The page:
"I never thought I would live," said Midhat Shashar, a former PA security officer as he shifted uncomfortably in his hospital bed. "Hamas is in total control of Gaza.... "I don't consider them a government. I consider them a mafia," said Mr. Shashar as a delegation of Fatah officials filed in and out of the hospital rooms to shake hands with the wounded. "We asked not to be sent back to Gaza. If we go back, they'll kill us," he said

In June 2007 Time magazine reported that the unprecedented viciousness of the renewed fighting between the rival Palestinian factions in Gaza makes any new cease-fire difficult to envisage. Gangs have tossed their enemies alive off 15-story buildings, shot down one another's children, and burst into hospitals to finish off wounded foes lying helplessly in bed. Doctors reported that in 24 hours, 21 Palestinians have been killed and another 120 wounded in the fighting. Both Hamas and Fatah have vowed to kill each other's political and military leaders, and have tried to do so with a vengeance.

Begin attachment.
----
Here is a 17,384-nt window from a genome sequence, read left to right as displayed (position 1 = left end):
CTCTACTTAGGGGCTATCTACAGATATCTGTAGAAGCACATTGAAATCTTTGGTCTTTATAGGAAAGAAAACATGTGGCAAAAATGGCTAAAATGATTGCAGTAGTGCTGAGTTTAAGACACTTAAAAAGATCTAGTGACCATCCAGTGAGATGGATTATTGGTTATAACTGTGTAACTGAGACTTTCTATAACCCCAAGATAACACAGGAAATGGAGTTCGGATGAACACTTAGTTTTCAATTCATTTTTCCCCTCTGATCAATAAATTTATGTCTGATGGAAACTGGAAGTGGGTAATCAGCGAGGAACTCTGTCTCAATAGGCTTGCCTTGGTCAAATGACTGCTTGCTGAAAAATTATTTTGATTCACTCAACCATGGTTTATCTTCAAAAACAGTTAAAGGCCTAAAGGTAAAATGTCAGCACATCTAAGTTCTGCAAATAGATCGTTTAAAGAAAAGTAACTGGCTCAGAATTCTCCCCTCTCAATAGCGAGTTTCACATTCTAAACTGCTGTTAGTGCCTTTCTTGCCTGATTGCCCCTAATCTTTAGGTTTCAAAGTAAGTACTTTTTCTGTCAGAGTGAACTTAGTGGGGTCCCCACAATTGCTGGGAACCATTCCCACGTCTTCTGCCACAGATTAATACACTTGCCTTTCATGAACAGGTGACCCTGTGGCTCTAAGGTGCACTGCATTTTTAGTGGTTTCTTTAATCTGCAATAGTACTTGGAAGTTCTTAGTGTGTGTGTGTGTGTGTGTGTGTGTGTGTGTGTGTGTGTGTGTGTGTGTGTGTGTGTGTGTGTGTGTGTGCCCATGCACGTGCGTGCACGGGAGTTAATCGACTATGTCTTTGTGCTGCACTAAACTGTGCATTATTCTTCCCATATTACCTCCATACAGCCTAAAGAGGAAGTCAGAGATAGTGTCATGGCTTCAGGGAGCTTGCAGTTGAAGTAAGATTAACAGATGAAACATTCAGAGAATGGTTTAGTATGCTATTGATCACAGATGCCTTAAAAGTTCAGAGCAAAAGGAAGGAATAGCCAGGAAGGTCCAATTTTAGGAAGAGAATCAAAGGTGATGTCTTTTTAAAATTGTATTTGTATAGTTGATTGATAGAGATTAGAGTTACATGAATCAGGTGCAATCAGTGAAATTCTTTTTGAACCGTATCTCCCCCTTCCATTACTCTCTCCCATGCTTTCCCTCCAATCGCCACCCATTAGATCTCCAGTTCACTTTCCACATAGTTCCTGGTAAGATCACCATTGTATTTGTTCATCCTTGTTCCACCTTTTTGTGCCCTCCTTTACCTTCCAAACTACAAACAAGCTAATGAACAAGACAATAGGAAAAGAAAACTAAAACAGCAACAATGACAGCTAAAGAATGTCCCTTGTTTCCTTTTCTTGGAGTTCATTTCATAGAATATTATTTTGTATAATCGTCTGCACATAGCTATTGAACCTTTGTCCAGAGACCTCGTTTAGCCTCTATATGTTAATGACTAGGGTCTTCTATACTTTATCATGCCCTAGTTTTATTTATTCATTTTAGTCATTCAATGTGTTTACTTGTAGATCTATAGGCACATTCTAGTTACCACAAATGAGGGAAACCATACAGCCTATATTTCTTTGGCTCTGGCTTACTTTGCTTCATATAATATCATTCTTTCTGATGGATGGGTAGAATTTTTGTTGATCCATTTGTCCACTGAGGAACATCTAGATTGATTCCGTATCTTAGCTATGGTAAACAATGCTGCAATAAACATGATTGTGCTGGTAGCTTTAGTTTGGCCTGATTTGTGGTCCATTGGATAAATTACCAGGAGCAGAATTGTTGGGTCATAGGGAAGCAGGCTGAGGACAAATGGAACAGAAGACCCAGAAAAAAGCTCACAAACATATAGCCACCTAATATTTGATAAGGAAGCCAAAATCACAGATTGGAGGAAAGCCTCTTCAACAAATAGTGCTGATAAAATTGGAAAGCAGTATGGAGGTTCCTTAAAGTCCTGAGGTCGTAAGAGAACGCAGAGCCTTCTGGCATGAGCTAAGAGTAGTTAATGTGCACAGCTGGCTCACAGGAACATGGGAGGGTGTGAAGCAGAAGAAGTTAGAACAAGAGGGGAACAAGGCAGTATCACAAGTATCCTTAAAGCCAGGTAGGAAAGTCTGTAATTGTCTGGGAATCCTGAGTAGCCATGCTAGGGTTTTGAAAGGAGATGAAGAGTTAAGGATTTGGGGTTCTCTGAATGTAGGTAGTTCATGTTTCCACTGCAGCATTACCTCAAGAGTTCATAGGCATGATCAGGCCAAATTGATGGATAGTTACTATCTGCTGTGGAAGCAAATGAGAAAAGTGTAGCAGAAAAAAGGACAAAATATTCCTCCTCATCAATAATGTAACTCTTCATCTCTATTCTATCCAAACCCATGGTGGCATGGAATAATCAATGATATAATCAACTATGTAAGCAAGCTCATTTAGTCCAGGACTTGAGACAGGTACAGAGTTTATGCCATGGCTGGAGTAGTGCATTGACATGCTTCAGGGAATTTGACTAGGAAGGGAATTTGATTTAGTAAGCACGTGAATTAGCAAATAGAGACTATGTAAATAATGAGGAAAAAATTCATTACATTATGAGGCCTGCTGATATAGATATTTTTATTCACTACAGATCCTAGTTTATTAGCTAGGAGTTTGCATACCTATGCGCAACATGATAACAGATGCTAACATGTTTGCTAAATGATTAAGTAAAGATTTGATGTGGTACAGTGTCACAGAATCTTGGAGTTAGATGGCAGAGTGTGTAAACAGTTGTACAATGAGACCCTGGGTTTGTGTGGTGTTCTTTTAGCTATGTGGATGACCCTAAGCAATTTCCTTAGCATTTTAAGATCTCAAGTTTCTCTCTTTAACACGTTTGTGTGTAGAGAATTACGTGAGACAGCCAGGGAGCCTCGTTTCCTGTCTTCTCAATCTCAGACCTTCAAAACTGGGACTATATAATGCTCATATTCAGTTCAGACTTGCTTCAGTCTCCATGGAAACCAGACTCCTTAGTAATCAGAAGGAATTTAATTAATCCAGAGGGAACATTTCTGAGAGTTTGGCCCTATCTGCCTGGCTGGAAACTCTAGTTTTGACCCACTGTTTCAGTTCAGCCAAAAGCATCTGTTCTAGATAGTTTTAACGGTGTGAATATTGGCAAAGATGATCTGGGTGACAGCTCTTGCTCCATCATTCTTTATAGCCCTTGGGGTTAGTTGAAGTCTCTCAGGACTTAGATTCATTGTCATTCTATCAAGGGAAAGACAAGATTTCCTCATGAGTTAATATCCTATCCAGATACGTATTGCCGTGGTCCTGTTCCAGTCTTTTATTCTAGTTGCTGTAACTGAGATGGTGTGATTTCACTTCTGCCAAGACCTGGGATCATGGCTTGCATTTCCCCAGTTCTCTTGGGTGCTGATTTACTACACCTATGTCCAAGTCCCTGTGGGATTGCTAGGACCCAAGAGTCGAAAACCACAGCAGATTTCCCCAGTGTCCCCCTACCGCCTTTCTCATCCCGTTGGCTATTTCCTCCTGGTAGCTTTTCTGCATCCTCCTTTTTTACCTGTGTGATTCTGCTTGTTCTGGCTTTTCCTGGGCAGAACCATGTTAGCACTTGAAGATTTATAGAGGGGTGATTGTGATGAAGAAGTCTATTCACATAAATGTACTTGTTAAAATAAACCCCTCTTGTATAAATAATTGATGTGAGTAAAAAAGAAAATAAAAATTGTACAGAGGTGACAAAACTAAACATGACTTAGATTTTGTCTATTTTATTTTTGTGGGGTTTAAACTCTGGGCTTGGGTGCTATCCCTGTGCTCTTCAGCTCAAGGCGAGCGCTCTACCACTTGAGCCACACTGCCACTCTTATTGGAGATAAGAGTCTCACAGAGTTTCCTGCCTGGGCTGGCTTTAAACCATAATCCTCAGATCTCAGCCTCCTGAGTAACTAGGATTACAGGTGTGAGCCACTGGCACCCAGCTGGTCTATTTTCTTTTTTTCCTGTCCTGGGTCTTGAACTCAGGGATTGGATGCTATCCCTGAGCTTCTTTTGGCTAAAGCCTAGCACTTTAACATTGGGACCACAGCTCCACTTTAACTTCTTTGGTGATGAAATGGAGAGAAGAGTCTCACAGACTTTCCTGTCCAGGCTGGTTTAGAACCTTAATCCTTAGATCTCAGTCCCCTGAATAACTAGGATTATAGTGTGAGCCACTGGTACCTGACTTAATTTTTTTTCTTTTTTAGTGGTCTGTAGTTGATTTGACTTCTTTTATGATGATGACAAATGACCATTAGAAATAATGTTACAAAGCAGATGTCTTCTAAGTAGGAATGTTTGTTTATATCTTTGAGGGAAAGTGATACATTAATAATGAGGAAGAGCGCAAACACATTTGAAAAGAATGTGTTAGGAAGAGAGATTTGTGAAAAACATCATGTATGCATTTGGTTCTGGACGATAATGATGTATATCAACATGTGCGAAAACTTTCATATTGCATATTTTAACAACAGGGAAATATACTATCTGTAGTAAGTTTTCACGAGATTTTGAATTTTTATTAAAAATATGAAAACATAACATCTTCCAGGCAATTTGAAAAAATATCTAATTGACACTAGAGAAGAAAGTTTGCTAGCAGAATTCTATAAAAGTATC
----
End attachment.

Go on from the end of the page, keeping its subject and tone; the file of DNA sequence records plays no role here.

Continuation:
It is mistaken to assume that the Palestinians lack serious weapons. NPR reported on June 12, 2007 that Fatah loyalists were using heavy machineguns and 27mm Egyptian-made light cannons. Hamas gunmen were returning fire with rocket-propelled grenades and automatic weapons. Nearly two dozen people were killed in three days.

The Cruelties inflicted by Palestinians on Palestinians are horrifying. Muhammad Sawirki was one of the casualties. Sawirki was delivering food to soldiers when he was kidnapped by Hamas militants. They took him to the roof of the 18th floor al-Ghafari Tower  and pushed him off. His legs had been tied together with his own belt and his hands had been tied.

Hamas gunmen dragged Abu al-Jediyan into the street and shot him 45 times, according to witnesses and hospital officials.

Professor Newton’s crystal clear and professional explanation of the laws governing proportionality was especially interesting in view of the loose manner in which this term is used to lambaste Israel in the lay press.